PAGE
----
Russian President Vladimir Putin said Monday that he had struck a deal with Turkish counterpart Recep Tayyip Erdogan to table a planned offensive against the Syrian rebel stronghold of Idlib, a last-minute agreement that led all sides of the 7-year-old conflict to breathe a sigh of relief despite a host of unanswered questions about whether the so-called demilitarized zone will hold.
Regional analysts welcomed the accord but said it also underscored the sidelining of the U.S. in the Syrian endgame. Talks among Russia, Turkey and Iran have largely set the terms for what could be the climactic battle of the Syrian civil war.
Emerging from a high-stakes meeting in Sochi, Mr. Putin and Mr. Erdogan said they would designate and enforce a demilitarized zone roughly 9 to 12 miles deep in Idlib.
The U.S. and international observers had feared the city would become the scene of a historic massacre as Syrian dictator Bashar Assad and his Russian and Iranian allies moved to crush the last major enclave of rebel forces.
There were widespread fears that Mr. Assad, assisted by a Russian-led air campaign, could employ chemical weapons as part of his ground assault. U.S. officials say Mr. Assad has used that tactic at least twice.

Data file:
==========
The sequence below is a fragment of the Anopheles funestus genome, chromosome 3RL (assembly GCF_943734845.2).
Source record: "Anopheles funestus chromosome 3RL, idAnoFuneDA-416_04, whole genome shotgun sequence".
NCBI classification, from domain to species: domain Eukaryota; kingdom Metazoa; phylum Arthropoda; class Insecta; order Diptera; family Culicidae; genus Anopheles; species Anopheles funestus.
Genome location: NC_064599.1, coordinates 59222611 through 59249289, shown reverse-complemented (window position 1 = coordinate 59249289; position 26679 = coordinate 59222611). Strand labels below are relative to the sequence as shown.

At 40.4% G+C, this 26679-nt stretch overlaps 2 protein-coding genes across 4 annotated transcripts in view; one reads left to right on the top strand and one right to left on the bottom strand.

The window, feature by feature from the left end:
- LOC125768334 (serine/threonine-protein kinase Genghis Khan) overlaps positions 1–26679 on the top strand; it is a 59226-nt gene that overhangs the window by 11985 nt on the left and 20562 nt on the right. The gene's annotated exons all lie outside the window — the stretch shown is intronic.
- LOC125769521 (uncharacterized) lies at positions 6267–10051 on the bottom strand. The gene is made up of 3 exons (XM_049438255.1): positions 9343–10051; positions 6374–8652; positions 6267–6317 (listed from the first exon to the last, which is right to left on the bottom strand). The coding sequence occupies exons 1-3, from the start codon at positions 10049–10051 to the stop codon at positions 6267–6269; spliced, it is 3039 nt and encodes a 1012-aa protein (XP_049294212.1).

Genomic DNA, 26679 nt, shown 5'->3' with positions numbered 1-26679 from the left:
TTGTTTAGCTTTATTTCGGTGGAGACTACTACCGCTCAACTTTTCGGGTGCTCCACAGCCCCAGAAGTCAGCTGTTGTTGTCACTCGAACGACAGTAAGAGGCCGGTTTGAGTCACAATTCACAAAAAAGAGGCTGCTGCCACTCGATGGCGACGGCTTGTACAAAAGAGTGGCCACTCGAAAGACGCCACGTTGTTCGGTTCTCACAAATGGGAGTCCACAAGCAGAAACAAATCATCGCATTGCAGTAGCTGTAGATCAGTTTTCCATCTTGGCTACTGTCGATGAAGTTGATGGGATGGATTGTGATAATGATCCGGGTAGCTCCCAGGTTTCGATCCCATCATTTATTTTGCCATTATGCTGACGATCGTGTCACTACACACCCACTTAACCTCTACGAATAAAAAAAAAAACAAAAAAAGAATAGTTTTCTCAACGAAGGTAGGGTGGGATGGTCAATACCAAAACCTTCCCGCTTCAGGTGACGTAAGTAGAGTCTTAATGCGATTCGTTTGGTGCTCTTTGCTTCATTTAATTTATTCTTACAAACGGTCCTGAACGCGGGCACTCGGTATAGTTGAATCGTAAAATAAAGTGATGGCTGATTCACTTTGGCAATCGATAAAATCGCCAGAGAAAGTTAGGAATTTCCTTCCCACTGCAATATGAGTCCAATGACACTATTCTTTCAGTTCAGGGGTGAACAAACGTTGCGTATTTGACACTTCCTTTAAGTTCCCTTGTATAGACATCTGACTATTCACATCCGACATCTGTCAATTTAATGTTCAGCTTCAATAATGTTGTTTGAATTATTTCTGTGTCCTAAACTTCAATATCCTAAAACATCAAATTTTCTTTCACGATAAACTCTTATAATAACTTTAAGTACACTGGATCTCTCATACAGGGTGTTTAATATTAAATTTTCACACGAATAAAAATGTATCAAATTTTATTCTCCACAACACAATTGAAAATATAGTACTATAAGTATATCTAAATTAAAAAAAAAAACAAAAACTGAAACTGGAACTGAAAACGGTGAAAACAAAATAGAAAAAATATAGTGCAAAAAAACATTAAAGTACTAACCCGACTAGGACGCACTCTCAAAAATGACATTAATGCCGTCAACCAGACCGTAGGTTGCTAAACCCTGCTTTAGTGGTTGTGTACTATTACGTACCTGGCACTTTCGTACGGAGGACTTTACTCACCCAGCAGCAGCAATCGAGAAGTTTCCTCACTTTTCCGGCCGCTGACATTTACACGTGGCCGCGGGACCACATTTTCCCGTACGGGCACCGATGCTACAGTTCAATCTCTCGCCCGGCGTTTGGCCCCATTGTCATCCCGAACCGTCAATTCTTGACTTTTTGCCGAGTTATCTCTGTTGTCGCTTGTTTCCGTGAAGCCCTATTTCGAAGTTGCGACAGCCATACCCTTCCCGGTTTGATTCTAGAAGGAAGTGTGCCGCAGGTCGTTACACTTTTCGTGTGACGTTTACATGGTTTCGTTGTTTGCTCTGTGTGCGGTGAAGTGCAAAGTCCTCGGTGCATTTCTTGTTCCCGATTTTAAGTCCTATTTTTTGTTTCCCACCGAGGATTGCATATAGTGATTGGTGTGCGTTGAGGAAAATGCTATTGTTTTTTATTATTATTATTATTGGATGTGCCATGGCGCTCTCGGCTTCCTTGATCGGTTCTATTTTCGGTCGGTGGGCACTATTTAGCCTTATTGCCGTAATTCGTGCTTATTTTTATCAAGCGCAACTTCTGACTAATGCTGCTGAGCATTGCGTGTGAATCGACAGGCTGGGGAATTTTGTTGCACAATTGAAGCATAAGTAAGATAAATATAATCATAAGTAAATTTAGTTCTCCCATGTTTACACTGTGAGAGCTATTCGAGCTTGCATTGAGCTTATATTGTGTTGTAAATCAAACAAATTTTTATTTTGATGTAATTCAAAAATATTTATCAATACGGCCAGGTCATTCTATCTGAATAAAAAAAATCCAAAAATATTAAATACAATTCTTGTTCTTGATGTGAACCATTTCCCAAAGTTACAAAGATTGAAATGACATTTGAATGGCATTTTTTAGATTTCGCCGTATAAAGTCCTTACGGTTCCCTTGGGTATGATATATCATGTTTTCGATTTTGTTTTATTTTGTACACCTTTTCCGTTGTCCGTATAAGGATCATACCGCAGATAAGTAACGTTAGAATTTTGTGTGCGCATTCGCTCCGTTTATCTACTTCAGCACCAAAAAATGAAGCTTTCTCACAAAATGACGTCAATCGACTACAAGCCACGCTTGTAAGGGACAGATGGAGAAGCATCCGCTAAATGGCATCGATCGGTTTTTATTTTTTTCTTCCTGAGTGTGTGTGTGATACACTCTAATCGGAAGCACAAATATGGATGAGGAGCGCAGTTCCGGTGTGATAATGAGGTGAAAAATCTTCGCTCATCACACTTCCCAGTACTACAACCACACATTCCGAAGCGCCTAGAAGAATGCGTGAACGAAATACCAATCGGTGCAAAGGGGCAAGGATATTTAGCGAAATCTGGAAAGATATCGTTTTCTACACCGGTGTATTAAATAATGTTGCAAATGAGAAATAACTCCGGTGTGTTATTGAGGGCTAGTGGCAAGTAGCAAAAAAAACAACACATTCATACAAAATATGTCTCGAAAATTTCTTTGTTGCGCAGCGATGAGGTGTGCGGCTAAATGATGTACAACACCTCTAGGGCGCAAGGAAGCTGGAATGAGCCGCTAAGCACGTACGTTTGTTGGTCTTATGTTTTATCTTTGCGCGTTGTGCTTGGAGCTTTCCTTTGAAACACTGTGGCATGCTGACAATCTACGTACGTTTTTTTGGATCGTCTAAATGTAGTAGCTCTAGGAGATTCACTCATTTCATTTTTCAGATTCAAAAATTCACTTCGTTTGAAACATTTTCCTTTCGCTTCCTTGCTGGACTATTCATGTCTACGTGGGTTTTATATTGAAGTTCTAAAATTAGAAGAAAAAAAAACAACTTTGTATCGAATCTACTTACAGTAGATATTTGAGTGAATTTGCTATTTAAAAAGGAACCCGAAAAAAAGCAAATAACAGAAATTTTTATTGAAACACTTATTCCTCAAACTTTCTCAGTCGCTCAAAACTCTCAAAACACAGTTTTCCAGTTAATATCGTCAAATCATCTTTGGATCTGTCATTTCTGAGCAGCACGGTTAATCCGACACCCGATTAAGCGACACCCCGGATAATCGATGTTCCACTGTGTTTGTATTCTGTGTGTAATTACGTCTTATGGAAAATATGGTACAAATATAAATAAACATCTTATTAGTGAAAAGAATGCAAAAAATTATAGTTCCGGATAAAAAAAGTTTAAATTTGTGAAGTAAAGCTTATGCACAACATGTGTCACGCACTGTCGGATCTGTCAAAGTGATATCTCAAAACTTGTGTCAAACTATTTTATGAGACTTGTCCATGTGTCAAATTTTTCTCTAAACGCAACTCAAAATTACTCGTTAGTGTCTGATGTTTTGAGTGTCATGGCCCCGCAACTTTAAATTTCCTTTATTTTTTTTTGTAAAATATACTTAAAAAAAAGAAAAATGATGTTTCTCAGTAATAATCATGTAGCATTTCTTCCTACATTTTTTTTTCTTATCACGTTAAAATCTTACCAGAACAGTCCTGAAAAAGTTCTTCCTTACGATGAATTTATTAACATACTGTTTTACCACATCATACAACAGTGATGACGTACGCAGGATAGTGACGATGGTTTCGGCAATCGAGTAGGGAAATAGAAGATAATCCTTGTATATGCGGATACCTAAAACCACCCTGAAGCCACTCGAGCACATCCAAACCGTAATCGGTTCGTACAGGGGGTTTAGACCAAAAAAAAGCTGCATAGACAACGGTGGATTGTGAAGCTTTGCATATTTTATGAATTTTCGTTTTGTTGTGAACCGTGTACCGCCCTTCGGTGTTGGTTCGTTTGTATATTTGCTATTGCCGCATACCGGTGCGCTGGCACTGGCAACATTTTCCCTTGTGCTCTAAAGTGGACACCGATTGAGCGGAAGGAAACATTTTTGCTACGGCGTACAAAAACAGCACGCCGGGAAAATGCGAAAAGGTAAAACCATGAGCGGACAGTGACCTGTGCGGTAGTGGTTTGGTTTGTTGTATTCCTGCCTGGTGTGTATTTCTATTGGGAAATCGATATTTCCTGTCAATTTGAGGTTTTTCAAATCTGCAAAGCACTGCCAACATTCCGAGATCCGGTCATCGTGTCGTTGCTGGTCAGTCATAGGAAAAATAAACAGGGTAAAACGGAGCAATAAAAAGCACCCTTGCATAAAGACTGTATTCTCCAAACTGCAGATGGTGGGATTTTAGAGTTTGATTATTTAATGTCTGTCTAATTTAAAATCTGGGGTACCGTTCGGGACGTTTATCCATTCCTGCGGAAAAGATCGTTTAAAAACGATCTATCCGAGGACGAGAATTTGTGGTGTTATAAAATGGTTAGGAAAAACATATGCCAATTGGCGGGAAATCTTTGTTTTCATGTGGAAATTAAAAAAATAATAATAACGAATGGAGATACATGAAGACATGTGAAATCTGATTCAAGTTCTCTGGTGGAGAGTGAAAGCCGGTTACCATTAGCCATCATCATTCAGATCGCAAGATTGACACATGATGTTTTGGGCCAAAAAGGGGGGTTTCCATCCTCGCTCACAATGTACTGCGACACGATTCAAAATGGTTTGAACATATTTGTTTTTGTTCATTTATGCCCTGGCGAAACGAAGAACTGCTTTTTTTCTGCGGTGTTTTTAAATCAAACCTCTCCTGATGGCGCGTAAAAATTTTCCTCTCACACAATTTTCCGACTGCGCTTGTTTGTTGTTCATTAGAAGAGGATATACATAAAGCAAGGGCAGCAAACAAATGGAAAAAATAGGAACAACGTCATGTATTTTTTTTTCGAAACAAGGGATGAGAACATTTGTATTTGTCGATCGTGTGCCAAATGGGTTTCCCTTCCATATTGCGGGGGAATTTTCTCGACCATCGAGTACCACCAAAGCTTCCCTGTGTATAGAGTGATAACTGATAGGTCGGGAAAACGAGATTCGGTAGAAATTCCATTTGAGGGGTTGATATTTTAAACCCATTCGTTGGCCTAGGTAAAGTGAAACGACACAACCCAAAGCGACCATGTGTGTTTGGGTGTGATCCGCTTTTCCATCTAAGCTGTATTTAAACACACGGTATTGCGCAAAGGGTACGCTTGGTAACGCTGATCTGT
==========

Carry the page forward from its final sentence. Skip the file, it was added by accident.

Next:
Turkey was caught in the middle because Mr. Erdogan had deployed troops across the border to contain Kurdish forces and prevent more Syrian refugees from flooding into Turkey.
The announcement Monday seemed to allay concerns of a mass military clash and potential humanitarian disaster — at least for the time being. Mr. Putin and Mr. Erdogan cast the agreement as a major step toward a permanent end to the conflict in Syria, and Syrian rebel groups said they believed a bloody clash had been averted.
“We agreed that practical implementation of the steps we plan will give a fresh impetus to the process of political settlement of the Syrian conflict and will make it possible to invigorate efforts in the Geneva format and will help restore peace in Syria,” Mr. Putin said after the meeting.